Changing Minds About Vaccination

Gregory A. Poland, MD; Caroline M. Poland, LMHC, LCAC, NCC


February 23, 2015

In This Article

Measles Outbreak and Failure to Vaccinate

As of February 2015, the United States is experiencing a large measles outbreak, with more than 120 cases scattered across 17 states. The primary cause of this outbreak is the failure to vaccinate, although smaller numbers of cases have occurred in persons previously vaccinated.[1] The outbreak highlights the need to increase rates of vaccine acceptance among those who are either vaccine hesitant or refuse vaccines.

Addressing vaccine hesitant/resistant patients and parents remains a difficult but important task to tackle. Critical to this task is the need for physicians and other healthcare workers (HCWs) to use effective communication and education strategies (informed by psychology, counseling, and behavioral psychology[2]) in ways that allow parents and patients to make data-informed choices that benefit individual and community health.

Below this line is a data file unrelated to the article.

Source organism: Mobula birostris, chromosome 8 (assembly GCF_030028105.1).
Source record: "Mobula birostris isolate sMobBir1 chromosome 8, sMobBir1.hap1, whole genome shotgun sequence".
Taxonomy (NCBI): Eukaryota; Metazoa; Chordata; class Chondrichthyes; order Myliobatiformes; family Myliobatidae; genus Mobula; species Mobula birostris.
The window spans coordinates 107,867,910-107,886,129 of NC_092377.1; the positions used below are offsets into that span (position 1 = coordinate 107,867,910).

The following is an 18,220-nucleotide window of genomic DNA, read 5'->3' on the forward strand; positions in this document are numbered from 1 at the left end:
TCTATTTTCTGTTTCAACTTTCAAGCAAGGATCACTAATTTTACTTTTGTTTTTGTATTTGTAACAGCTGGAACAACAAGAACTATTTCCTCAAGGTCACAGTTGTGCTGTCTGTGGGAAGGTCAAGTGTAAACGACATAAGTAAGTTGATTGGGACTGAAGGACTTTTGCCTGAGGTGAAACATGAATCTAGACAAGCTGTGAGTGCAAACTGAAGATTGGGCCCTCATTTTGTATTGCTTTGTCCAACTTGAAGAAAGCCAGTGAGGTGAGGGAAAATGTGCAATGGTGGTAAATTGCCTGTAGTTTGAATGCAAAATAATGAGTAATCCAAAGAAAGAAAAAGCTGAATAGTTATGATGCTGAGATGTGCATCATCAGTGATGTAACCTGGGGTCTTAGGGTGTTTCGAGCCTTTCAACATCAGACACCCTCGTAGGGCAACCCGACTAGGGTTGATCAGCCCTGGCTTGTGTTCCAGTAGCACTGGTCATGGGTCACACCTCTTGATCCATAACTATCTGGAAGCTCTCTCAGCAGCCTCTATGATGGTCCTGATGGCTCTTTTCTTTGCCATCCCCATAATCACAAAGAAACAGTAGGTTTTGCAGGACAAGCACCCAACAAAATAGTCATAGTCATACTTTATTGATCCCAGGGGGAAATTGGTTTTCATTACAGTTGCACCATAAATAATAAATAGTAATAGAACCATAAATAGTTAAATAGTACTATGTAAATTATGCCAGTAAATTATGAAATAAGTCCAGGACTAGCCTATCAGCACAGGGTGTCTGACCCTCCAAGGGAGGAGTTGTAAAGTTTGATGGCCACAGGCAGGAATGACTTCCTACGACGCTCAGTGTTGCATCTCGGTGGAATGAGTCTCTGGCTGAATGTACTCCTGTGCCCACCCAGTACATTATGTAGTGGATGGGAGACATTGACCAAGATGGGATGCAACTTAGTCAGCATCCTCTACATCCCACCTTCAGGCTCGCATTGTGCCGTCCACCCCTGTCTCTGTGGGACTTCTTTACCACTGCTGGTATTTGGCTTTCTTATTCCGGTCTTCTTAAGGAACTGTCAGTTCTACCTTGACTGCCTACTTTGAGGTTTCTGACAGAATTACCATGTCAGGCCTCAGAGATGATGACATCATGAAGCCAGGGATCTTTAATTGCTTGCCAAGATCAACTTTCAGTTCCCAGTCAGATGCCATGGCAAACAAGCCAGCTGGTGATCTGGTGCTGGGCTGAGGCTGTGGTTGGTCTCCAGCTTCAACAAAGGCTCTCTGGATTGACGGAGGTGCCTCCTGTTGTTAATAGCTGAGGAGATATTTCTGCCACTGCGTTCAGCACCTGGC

Consider this common case study example:

Jane is a 36-year-old mother of three, her youngest having just celebrated her first birthday. Although she chose to have her oldest two children vaccinated, she has since started reading blogs and Internet sites, many of which tout the importance of "natural" living and condemn the use of "vaccine toxins." Some of these blogs have also shared winsomely written, highly emotional stories of the negative effects of vaccines like measles-mumps-rubella (MMR) vaccine. Jane, who cares deeply about the health of her children, has made the decision to not vaccinate her 1-year-old, reinforced by a support group of mothers who all believe similarly. She is in your office and has informed you of her decision. Consistent with national recommendations, you are about to recommend that she give her daughter the MMR vaccine. How do you most effectively proceed?

This scenario, in many familiar variations, occurs in medical offices across America every day. It is critical to be able to communicate effectively with the patient, using the patient's preferred cognitive style, if we are to influence decision-making.


Comments on Medscape are moderated and should be professional in tone and on topic. You must declare any conflicts of interest related to your comments and responses. Please see our Commenting Guide for further information. We reserve the right to remove posts at our sole discretion.